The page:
As he paddles toward rapidly falling water in the opposite direction, Kevin Burke knows what he's getting into.
He breathes heavily.
His boat hits the crashing waves, which have fallen six feet from the top of the ledge.
Now the real fun starts.
The boat momentarily takes Burke airborne, as if he's riding the waves. He flips the boat 360 degrees, and the waves surround him - to the point you can't see him for about three seconds. Then, he pops out of the river, still in his boat, and paddles away from the ledge. Time for the next challenger.
Burke, a Lawrence resident, was one of about 25 athletes who participated in the Paddle With the Pros kayaking event Saturday at Clinton Lake Outlet Park.
Burke, 22, said balance was an important part of his end-over-end 360, which is referred to as a loop in kayaking.
"You just want to keep your center of gravity over the boat, so even if it's tipped to one side, you need to compensate, and you always have your paddle for bracing," Burke said.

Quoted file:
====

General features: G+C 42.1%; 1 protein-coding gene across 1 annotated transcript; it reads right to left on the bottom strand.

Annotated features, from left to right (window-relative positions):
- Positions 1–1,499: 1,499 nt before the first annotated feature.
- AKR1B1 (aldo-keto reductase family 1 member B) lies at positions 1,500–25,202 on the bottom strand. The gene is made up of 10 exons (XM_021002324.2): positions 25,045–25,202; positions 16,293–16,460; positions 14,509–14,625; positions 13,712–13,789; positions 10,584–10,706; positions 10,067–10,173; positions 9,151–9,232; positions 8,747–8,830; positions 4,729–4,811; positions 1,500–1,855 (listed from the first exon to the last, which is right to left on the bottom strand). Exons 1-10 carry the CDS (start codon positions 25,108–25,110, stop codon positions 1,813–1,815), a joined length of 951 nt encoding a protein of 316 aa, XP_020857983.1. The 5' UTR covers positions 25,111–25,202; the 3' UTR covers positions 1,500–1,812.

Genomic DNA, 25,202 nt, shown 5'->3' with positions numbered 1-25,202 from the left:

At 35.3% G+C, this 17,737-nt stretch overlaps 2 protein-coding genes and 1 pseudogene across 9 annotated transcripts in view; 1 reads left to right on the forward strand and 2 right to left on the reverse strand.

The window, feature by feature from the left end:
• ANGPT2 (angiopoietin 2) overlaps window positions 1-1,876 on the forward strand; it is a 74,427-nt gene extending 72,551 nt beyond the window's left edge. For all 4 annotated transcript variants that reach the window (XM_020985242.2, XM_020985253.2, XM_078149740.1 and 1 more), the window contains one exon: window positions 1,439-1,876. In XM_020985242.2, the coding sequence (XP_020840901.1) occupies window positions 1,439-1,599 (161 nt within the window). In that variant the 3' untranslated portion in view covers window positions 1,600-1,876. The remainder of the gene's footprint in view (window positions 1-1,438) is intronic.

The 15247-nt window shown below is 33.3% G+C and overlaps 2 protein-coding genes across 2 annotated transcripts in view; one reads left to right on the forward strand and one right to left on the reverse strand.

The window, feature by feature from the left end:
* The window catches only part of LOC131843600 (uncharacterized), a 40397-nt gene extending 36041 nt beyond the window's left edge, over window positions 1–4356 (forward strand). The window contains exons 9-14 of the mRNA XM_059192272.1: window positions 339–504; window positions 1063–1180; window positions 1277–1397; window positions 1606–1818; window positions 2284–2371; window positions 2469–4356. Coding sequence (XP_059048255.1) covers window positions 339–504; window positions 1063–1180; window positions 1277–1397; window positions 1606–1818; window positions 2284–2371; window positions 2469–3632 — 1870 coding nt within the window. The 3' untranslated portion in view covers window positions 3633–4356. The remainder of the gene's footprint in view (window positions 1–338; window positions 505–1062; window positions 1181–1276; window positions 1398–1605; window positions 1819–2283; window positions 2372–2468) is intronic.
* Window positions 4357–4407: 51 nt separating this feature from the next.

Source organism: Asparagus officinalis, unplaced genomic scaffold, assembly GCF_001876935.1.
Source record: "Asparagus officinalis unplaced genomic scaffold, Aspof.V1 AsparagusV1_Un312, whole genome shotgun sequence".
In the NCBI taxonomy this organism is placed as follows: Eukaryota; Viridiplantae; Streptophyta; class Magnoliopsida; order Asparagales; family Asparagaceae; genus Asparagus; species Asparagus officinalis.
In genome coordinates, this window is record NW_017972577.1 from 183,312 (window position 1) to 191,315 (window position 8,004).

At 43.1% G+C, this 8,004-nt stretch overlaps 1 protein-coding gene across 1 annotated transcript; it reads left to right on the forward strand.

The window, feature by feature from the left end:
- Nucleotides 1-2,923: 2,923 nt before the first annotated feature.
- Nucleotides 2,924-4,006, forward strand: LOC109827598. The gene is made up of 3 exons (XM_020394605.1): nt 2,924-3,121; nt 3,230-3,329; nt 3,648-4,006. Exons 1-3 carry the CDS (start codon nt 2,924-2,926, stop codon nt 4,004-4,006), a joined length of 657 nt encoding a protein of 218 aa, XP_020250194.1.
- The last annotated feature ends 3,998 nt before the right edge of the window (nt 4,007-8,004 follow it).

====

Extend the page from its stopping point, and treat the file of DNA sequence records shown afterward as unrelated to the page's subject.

A spring Kansas University graduate, Burke said the possibility of a whitewater park in Lawrence seemed like an ideal fit.
"For a lot of people, this is a one-of-a-kind feature in the Midwest," Burke said. "A lot of people that are traveling east to west, this would be a great spot to drop in and bring lots of dollars into the economy."
Burke has been kayaking for two years. He said the sport had several advantages.
"In other sports, if you mess up, like in skateboarding, you might scratch yourself, you might break something. In this, if you mess up, you flip over, so it really lets you get out there and try whatever you want," Burke said.
Another impressive athlete from Saturday was Overland Park resident James Smith. The 37-year-old was the entertainer of the group, as evidenced when Smith prepared his boat for the water.
He had three people help his boat off the rocks and into the river. It was about a six-foot drop.
The trail that the Kansas Whitewater Assn. built that leads to the river has helped Smith especially. He's a paraplegic and more easily can navigate his wheelchair down to the river.
Smith explained how his technique in kayaking was the same as everyone else's.
"A lot of it is upper body, but not as much as you might think," Smith said. "A lot of it goes on inside of the boat, with your hips and foremuscles. You steer the boat with your hips. It takes a lot of practice."